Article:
I came across a link to the following article about researcher Anna Dornhaus over at Myrmecos blog, which gives an interesting insight into her work on ants and bees:
Anna Dornhaus is peering into a cardboard nest box only an inch on a side, at a “family” of 100 or so European rock ants. Known as Temnos, the ants — painted in primary colors — are going about their ant chores hauling, foraging, nursing the glistening maggoty brood.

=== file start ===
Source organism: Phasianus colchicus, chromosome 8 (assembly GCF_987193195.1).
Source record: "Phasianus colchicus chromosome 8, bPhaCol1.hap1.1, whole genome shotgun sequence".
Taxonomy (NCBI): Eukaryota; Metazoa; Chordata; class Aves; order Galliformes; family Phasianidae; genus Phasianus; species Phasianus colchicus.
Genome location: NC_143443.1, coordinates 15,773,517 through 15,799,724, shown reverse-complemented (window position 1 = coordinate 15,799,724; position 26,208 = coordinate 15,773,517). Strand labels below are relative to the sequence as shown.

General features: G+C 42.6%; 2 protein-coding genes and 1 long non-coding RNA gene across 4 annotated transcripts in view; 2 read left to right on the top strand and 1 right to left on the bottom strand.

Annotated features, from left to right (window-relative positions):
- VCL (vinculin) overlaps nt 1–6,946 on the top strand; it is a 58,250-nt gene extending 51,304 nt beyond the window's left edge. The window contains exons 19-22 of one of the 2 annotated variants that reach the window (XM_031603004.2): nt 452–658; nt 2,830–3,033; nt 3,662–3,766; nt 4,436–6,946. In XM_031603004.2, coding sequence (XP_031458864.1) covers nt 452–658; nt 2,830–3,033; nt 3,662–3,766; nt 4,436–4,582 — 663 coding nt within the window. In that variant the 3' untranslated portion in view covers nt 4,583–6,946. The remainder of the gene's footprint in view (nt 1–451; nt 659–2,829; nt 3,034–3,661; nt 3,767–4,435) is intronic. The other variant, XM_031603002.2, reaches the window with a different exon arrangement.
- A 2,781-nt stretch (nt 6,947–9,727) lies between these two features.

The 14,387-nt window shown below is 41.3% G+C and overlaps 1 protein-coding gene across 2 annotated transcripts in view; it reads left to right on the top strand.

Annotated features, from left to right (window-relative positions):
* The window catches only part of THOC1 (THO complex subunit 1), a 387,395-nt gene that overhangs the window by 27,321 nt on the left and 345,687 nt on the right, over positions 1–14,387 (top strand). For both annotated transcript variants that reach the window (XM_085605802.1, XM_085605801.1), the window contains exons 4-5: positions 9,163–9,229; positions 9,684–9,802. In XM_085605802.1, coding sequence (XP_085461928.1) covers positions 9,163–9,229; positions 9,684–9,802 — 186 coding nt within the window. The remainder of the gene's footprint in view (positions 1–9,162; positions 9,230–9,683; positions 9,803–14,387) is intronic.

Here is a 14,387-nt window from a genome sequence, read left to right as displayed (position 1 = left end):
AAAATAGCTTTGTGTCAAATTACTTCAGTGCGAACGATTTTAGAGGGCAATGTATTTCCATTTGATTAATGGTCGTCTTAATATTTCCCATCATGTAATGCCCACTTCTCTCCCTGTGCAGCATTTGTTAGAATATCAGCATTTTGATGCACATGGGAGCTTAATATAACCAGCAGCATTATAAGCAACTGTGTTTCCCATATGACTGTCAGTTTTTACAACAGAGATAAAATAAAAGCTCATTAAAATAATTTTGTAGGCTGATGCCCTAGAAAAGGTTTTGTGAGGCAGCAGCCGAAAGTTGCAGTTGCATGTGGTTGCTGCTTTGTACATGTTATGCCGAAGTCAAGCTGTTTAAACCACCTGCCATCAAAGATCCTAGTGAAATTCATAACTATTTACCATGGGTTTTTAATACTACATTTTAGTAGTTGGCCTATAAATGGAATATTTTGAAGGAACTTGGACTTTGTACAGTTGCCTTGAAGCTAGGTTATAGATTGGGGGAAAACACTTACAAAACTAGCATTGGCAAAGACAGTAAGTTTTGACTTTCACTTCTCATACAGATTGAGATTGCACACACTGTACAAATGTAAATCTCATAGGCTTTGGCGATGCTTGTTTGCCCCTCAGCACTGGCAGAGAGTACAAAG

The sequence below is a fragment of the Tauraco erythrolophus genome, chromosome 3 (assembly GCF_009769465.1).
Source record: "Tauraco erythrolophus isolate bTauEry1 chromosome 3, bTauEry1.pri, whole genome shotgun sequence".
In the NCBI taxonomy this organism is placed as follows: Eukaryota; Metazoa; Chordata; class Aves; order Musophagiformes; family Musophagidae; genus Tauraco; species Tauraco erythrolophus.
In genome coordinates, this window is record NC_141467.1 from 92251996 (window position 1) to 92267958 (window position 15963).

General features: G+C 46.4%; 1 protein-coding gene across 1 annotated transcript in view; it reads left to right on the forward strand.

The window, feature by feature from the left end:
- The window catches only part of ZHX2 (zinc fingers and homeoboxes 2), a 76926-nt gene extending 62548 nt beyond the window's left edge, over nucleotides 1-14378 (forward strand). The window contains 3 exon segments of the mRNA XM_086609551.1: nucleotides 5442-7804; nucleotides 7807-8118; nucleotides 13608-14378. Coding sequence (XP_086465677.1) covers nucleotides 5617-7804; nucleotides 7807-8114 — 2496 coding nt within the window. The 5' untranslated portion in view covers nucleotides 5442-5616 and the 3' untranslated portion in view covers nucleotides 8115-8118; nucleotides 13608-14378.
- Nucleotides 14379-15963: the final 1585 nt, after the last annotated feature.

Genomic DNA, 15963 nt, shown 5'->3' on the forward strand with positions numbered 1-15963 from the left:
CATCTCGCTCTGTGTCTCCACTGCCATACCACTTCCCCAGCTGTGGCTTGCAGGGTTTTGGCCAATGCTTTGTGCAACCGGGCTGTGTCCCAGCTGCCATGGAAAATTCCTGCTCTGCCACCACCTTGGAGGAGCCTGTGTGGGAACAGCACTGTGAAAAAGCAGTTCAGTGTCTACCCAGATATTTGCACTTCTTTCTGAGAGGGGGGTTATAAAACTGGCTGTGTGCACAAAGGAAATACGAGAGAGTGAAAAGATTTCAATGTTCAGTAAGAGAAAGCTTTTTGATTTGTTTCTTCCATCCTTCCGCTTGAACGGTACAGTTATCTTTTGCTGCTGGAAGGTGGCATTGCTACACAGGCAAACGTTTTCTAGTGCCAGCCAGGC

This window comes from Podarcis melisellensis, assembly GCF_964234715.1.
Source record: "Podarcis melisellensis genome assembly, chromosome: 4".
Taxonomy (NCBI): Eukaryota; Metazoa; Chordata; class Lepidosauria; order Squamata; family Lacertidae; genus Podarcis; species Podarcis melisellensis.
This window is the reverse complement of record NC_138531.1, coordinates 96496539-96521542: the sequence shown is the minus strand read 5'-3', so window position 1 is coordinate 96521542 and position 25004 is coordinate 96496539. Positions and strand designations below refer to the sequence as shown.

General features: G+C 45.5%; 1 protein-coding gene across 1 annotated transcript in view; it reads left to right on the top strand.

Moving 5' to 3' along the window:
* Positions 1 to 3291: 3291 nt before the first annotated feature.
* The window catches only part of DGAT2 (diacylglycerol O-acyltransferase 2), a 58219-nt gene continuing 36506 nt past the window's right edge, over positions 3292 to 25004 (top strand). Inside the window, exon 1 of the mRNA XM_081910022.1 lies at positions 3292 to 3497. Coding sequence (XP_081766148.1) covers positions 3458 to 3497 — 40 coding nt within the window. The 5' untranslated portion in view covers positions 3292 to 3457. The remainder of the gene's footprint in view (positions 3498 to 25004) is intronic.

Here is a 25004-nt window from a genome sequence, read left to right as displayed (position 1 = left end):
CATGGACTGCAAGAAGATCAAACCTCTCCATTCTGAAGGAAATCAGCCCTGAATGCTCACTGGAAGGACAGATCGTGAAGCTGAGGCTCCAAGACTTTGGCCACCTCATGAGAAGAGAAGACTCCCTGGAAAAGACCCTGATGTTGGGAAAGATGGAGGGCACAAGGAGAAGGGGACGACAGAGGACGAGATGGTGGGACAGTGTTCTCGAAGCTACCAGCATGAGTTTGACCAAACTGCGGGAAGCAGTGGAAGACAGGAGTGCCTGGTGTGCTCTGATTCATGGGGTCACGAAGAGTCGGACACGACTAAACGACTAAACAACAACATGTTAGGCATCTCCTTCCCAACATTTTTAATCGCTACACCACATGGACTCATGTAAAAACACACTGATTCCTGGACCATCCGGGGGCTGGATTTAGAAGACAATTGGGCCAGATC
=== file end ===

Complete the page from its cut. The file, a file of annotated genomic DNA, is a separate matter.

Next to a color-coded Temnos, a rice grain would look like an old-growth log. When the lid on an ant colony is raised, a whiff of dead cockroach — ant chow — wafts by. A quiescent larger queen is a study in brown. “She’s hardly a head of state,” Dr. Dornhaus said. “More like an ovary.”
Nearby are bumblebee hives under glass in which each bee sports a number from 1 to 100 on tiny price-tag-like label attached to its back. [Read full article]
New York Times